An understanding of non-verbal communication is a key element in effective negotiation – the statistic that only 7% of the meaning of what we say is conveyed by the words, is often quoted. People often don’t mean what they say in negotiation, so if you understand non-verbal cues you can work out what is going on behind the words being spoken.

Equally, non-verbal indicators are only clues as to what is going on; they are not determinative all by themselves. If someone leans forward that may mean they want to get the deal done or it may mean that they are “pushing” to get their own way. You have to put individual pieces of non-verbal behaviour into context to build up a picture of what may be going on.

Non-verbal cues are particularly important for spotting the way people are thinking. You can sometimes tell from their language and the way they move their eyes whether they work off visual cues, auditory cues, or emotional cues. People who look upwards a lot when they think may be working visually, people who look sideways may be working off auditory cues, and people who look down may use emotional triggers.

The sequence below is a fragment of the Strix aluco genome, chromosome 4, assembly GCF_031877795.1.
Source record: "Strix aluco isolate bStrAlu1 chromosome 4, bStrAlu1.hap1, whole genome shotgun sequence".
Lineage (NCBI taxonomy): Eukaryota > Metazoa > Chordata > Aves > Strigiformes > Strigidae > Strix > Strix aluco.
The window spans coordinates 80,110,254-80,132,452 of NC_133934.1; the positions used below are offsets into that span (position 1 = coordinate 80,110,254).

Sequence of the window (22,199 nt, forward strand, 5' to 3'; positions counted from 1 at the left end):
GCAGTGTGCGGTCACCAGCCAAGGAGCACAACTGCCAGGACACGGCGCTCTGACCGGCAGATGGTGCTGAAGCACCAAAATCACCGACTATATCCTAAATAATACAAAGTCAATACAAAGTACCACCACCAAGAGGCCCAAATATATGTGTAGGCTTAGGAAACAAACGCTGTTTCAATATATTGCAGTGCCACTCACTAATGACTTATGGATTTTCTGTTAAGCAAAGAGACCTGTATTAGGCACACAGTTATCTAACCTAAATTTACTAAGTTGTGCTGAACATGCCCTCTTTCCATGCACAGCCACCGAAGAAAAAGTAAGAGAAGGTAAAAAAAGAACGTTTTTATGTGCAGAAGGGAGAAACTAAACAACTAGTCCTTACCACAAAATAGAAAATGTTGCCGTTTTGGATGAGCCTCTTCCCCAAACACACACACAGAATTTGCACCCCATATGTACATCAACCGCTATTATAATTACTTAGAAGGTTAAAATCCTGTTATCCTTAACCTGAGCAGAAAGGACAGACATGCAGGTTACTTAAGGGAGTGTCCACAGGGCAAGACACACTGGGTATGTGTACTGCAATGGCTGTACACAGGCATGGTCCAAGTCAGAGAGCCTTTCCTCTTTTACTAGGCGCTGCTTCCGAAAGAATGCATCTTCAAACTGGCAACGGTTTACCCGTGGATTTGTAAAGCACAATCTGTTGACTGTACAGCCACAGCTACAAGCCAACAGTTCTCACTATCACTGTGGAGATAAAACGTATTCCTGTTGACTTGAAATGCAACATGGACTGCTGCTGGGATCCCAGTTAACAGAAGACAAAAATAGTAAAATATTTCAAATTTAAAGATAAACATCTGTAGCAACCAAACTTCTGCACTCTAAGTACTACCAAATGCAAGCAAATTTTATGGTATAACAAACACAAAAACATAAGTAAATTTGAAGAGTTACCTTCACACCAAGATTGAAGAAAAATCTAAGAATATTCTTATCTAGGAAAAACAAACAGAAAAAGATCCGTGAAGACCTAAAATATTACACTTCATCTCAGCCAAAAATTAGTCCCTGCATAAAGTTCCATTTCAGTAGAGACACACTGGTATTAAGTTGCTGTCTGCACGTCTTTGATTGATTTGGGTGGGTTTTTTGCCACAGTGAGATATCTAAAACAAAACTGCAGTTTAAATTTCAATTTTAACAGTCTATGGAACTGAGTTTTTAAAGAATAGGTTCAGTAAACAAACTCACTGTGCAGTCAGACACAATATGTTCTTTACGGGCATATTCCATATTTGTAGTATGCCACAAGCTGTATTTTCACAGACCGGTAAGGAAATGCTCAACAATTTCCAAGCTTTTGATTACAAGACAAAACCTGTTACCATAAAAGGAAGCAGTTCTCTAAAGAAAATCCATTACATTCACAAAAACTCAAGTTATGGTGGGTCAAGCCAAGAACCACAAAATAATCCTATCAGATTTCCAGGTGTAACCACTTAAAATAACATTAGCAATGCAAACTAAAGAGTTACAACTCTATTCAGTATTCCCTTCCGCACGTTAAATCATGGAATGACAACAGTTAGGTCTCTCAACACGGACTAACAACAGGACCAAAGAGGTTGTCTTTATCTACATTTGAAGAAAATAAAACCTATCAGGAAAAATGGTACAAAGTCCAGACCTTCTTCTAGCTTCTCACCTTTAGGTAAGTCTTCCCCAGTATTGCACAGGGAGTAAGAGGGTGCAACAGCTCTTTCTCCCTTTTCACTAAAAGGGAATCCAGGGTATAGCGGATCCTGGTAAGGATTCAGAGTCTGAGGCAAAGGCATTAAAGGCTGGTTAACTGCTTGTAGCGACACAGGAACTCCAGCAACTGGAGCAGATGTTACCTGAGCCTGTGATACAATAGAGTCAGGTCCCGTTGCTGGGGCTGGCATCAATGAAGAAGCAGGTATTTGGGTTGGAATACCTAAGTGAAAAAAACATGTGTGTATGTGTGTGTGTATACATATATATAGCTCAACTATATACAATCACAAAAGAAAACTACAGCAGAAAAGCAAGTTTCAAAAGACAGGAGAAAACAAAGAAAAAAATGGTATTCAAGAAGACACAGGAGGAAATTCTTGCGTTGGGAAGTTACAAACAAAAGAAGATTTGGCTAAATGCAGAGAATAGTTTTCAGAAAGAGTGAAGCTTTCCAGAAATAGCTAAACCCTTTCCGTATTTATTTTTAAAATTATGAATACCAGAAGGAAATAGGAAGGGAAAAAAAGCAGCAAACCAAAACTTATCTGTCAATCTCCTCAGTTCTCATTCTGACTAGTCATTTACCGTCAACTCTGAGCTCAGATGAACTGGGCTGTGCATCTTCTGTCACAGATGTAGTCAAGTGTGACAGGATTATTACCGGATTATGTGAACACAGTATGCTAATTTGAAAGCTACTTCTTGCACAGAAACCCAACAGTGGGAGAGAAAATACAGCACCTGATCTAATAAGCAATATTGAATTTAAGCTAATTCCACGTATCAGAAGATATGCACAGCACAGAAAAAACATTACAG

If you can work this out, you can utilise language which is likely to influence the other side in a negotiation because it triggers the cues which inform their thinking process.

In response to the article ‘Actions speak louder’ by Mike Utting (